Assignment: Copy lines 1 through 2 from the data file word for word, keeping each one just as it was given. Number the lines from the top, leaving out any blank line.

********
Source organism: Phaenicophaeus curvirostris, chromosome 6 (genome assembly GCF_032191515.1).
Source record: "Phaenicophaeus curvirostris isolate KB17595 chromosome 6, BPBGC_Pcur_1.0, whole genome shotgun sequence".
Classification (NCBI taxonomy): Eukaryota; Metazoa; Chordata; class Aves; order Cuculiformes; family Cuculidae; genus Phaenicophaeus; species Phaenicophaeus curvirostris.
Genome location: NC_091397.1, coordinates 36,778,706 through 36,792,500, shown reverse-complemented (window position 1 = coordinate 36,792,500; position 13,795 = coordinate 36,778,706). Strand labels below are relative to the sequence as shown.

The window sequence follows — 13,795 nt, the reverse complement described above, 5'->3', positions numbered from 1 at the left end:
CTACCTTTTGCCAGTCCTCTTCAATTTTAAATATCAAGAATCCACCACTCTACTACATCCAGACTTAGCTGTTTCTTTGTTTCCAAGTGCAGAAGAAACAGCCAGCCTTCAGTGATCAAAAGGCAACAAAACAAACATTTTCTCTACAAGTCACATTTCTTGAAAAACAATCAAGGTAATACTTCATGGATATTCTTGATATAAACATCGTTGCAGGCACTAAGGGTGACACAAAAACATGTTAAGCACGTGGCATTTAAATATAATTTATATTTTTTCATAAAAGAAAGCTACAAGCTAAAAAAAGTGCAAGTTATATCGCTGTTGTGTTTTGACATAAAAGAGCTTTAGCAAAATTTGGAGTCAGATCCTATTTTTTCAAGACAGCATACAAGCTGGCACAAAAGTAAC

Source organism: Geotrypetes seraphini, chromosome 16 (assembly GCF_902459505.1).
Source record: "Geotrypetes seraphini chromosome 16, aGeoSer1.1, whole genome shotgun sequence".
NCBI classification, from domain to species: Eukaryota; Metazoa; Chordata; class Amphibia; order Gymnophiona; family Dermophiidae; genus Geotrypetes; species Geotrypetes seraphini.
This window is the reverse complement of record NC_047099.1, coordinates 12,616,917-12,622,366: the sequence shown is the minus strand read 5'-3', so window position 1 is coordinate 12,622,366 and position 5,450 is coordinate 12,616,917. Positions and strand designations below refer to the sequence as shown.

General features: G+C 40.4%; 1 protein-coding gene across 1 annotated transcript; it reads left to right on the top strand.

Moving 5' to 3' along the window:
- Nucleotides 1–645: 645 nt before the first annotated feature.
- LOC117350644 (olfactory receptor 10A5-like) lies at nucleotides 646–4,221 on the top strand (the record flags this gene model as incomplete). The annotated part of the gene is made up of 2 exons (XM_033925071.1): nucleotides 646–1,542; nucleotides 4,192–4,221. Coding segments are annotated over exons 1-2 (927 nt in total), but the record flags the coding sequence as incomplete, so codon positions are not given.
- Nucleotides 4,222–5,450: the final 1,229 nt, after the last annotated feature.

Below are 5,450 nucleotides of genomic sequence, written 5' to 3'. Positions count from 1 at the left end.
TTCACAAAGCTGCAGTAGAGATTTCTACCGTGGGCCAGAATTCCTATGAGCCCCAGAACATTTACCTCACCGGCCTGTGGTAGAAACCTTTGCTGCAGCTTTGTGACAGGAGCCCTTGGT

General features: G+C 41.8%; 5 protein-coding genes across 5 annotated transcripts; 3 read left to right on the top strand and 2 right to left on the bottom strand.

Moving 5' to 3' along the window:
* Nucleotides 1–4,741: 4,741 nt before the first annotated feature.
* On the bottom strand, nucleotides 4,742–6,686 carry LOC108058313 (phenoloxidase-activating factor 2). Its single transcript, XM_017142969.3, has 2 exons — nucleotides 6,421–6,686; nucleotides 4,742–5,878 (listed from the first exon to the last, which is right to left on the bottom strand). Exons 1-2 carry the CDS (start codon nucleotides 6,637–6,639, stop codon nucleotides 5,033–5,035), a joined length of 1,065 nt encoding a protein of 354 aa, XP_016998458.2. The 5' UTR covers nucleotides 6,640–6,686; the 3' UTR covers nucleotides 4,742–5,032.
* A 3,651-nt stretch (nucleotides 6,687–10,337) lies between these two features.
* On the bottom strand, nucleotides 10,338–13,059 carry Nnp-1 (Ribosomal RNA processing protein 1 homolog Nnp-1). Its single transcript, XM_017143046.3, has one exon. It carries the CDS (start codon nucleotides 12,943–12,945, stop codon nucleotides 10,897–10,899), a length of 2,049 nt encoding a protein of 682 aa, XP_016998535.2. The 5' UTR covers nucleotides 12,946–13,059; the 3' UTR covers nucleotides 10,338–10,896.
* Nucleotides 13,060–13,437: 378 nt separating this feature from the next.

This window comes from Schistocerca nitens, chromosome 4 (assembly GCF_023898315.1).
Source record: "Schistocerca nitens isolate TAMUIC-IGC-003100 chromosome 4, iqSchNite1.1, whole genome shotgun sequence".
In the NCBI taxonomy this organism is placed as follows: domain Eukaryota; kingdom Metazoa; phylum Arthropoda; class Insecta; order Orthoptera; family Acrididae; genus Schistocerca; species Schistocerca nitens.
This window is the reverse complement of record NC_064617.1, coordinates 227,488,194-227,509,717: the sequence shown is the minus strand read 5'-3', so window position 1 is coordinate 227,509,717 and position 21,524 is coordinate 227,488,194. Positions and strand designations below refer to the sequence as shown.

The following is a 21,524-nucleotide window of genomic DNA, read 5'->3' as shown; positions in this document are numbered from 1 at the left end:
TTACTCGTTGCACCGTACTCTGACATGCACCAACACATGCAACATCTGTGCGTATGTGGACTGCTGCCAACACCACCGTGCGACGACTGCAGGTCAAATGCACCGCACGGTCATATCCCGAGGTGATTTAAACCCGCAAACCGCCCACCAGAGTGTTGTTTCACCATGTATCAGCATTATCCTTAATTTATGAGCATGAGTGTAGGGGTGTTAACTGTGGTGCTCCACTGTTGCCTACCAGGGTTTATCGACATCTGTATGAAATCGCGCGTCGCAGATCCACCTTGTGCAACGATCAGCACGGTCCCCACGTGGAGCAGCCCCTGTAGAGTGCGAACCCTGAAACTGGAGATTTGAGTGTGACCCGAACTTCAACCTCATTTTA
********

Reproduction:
Source organism: Phaenicophaeus curvirostris, chromosome 6 (genome assembly GCF_032191515.1).
Source record: "Phaenicophaeus curvirostris isolate KB17595 chromosome 6, BPBGC_Pcur_1.0, whole genome shotgun sequence".